In DTC’s The Mountaintop, Dr. King Opens Up to a Visitor at the Lorraine Motel

In The Mountaintop, the provocative one-act about Martin Luther King Jr., now playing in the sixth-floor studio at the Wyly Theatre, we learn that the revered civil rights leader smoked Pall Malls on the sly and had smelly feet. He also had a thing for hot coffee and a wandering eye for hot women. Maybe, on a rainy April night in 1968, he also had a premonition of his assassination at age 39.

Playwright Katori Hall opens her intentionally misleading play with King alone in Room 306 of the Lorraine Motel in Memphis. It is the eve of his murder, which we know, but he doesn’t. As a thunderstorm rages, King paces the beige carpet, practicing an upcoming speech about how “America is going to hell.” He’s already delivered the one called “I’ve Been to the Mountaintop,” a stirring burst of oratory in support of a garbage workers’ strike.

King, played with sexy swagger by Hassan El-Amin in the Dallas Theater Center production, is a restless cat, bristling with nervous energy. He exits to the bathroom for a quick (and audible) piss, then rings down to the front desk to ask for a pot of the coffee he craves. Room service is done for the day but King’s powers of persuasion work. Who delivers the coffee to King and what transpires between them over the play’s intermission-less 90 minutes is what keeps us guessing right up to The Mountaintop’s stunning conclusion.

The swerve arrives with the knock on King’s door. The second character in this two-hander is Camae, a young maid played by Tiana Johnson. It’s Camae’s first day of work at the motel, and she’s bringing more than the java. In her tight uniform dress, she knows she’s pretty. She’s confident and flirty, not at all reverent around the famous Dr. King. “I cuss worse than a sailor with the clap,” she tells King after rattling off a string of four-letter words.

Confessing that he doesn’t like being alone, King keeps delaying Camae’s departure from his room. She seems in no hurry to leave either. He bums some Pall Malls from her and a frisson of sexual attraction buzzes between them as she tells him to inhale the cigarette “like it’s goin’ out of style.” From her dress pocket, Camae pulls a flask of whiskey, slugging some back and then pouring the rest into King’s coffee cup. He asks her opinion about his mustache — shave or not?

For 40 minutes or so, these two engage in a puzzling and perilously intimate back and forth. Is King going to bed this girl? Or is he getting set up by J. Edgar Hoover’s FBI? The play has King becoming suspicious, angrily overturning chairs looking for bugging equipment and accusing Camae of being a government spy working “incognegro.” Perhaps she’s “putting hippie pills” in his coffee to knock him out. But Camae puts him at ease and even mocks his stentorian speaking style by donning his suit coat and speechifying — “Fuck the white man! I say fuck’em!” she yells — from atop one of the double beds. King is amused by her wanton behavior and the two dissolve into a giggly pillow fight, like kids at a slumber party.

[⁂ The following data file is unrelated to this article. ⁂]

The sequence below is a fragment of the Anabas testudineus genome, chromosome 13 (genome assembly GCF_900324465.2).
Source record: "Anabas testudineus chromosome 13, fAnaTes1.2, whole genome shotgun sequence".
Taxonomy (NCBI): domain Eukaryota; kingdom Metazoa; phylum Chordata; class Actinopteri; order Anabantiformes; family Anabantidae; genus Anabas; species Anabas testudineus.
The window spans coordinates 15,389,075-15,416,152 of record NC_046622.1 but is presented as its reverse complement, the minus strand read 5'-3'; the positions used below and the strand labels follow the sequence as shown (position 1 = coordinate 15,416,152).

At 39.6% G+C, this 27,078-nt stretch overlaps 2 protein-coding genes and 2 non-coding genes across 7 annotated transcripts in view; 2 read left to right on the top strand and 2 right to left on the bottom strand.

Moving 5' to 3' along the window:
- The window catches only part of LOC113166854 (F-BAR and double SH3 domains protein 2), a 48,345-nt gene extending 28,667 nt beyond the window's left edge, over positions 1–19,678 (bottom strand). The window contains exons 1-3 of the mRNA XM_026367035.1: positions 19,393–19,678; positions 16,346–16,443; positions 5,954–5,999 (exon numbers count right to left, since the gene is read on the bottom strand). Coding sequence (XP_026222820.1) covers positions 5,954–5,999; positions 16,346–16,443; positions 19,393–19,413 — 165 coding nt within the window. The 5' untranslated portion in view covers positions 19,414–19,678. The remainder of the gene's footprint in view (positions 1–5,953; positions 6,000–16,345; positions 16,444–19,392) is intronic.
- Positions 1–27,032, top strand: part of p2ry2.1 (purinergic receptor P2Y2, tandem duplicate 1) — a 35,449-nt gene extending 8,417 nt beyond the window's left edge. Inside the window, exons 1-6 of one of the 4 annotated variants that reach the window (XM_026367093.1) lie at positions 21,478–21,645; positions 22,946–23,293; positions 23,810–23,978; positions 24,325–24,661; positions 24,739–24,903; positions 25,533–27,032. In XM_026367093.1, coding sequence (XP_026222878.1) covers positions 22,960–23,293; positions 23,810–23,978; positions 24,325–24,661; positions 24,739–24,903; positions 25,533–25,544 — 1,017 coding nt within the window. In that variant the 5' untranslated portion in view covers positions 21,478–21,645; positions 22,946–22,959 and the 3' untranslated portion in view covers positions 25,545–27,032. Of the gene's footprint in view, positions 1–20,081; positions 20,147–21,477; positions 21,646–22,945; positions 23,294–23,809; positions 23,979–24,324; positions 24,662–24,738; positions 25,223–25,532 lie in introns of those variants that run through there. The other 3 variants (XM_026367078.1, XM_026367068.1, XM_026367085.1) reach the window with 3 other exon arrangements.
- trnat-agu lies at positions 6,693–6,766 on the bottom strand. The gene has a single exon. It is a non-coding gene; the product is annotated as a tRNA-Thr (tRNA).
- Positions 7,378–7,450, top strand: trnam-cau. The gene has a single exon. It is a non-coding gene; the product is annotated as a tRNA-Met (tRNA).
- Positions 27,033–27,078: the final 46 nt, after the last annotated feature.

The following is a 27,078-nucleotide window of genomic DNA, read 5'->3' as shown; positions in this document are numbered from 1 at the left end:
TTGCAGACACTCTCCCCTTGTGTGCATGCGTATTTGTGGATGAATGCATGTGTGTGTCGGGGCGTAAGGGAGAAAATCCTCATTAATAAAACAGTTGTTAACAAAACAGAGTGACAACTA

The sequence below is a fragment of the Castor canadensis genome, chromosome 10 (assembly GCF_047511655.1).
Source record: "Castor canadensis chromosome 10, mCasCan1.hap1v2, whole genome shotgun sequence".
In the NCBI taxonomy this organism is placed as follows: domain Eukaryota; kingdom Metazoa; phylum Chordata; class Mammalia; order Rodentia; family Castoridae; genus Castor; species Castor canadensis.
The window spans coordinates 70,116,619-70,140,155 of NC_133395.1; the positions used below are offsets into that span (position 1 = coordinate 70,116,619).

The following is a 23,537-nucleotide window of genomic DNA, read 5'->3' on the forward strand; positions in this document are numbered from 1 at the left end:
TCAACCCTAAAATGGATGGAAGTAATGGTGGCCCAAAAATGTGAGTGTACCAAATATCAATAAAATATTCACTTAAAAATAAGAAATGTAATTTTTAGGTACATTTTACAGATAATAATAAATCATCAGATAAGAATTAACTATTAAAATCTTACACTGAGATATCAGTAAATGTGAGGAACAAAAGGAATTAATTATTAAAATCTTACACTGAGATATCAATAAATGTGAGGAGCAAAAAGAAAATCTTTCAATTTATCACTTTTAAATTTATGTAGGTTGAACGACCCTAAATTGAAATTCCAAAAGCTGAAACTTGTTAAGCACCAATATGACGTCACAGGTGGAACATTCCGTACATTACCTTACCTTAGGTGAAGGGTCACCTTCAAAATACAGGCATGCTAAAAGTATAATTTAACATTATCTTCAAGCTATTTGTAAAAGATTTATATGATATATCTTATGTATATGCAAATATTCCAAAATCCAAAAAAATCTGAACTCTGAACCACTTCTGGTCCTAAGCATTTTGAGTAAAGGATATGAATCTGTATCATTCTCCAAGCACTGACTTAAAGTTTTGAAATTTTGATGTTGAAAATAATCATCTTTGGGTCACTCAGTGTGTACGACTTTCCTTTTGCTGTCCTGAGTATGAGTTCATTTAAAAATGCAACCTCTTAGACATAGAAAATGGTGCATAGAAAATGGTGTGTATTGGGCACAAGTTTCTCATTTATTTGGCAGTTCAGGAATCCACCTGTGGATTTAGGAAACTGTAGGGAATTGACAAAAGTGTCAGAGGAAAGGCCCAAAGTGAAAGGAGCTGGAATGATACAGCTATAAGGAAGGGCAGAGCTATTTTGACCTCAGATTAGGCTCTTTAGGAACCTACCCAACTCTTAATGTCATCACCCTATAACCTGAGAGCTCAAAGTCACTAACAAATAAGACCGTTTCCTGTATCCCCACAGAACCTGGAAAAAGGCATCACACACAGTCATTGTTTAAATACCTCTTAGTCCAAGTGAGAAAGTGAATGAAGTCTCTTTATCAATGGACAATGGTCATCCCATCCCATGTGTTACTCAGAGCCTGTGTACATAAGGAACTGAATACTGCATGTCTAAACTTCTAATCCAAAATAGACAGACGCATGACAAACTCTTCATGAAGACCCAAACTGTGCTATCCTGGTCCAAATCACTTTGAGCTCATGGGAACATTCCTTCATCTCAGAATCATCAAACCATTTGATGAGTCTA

Halfway into The Mountaintop, it starts to dawn that we’ve been tricked. Camae has been seducing us and not Dr. King. We have assumed she was one thing; turns out she’s something else entirely. Playwright Hall, with some verbal and visual dexterity, suddenly sends her play on a detour out of reality and into another realm. The twist isn’t all that original. Dickens used it in A Christmas Carol, though in Hall’s version, her main character doesn’t awake to a better, happier life but to certain death on the motel balcony.

(When this play debuted in London in 2009, it was a hit, winning critical raves and the 2010 Olivier Award as best new play. The following year, Broadway critics and audiences didn’t buy the premise and it was a flop despite the casting of two movie stars, Samuel L. Jackson and Angela Bassett.)

As it sinks in that the play isn’t a fact-based bio-drama, it takes some adjusting to turn off linear thinking. But at DTC, in the close environs of the studio space, we trust the two fine actors onstage to show us the way, and they do. The play lifts off from grounded drama to the dreamlike journey of two complicated souls and the performances of El-Amin and Johnson explode like fireworks.

Director Akin Babatunde and his actors have found music in Hall’s sometimes too-glib dialogue, especially in Camae’s final speech, a powerful, impassioned rap about notable moments in American black history. Johnson, still a grad student in SMU’s drama program, is terrific, all long limbs and pouty red lips. She makes Camae’s transition from smack-talking maid to something grander a beautiful thing to watch. El-Amin, a DTC company actor who did his best work last season in two plays at African American Rep, grasps what was warm and charismatic about MLK, without trying to imitate him. His chemistry with Johnson crackles.

Excellent design work for this production includes scenic artist Bob Lavallee’s detailed rendering of Room 306, which is enhanced with the same sort of magical extras Katori Hall has written into her storyline. Lighting by Alan Edwards and sound by David Lanza create the flashes and crashes of a lightning storm. Chase York’s collage of projections late in the play seem to double the size of the stage.

A final whoosh makes the motel room disappear entirely, leaving us to gaze at swirling galaxies behind the martyred King, a marvelous and moving visual that is one more unexpected turn in a divine evening of theater.
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Elaine Liner
Contact: Elaine Liner